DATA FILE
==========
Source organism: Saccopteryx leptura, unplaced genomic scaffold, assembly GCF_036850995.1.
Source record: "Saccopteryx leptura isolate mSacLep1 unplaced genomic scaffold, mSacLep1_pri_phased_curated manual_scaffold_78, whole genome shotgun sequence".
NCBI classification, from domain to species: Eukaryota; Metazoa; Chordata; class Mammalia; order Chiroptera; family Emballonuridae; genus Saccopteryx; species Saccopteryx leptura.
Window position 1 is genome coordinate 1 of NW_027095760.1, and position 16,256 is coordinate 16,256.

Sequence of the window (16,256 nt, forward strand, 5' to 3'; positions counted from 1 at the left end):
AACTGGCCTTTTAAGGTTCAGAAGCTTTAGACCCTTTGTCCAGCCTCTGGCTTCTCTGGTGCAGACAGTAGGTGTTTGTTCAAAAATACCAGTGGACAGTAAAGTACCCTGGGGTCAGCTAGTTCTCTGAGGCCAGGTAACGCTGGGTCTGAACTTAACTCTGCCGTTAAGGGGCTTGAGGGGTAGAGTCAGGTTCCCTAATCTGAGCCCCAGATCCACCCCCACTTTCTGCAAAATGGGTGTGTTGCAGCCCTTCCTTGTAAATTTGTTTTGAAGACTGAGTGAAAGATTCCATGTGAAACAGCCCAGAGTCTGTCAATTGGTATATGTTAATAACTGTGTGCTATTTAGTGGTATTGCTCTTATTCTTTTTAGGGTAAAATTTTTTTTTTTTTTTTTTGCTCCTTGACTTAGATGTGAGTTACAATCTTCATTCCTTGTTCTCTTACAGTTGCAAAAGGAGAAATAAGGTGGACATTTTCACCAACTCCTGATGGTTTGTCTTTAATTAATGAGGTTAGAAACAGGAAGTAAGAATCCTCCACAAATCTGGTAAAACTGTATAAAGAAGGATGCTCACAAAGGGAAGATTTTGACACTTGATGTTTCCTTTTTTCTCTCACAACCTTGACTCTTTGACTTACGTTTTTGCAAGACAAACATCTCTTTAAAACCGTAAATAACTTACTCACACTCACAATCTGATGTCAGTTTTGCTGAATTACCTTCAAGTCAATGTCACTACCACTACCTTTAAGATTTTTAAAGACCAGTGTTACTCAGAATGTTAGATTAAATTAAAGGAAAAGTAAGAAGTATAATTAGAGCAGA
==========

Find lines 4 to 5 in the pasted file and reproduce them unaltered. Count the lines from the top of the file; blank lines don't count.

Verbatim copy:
Window position 1 is genome coordinate 1 of NW_027095760.1, and position 16,256 is coordinate 16,256.

Sequence of the window (16,256 nt, forward strand, 5' to 3'; positions counted from 1 at the left end):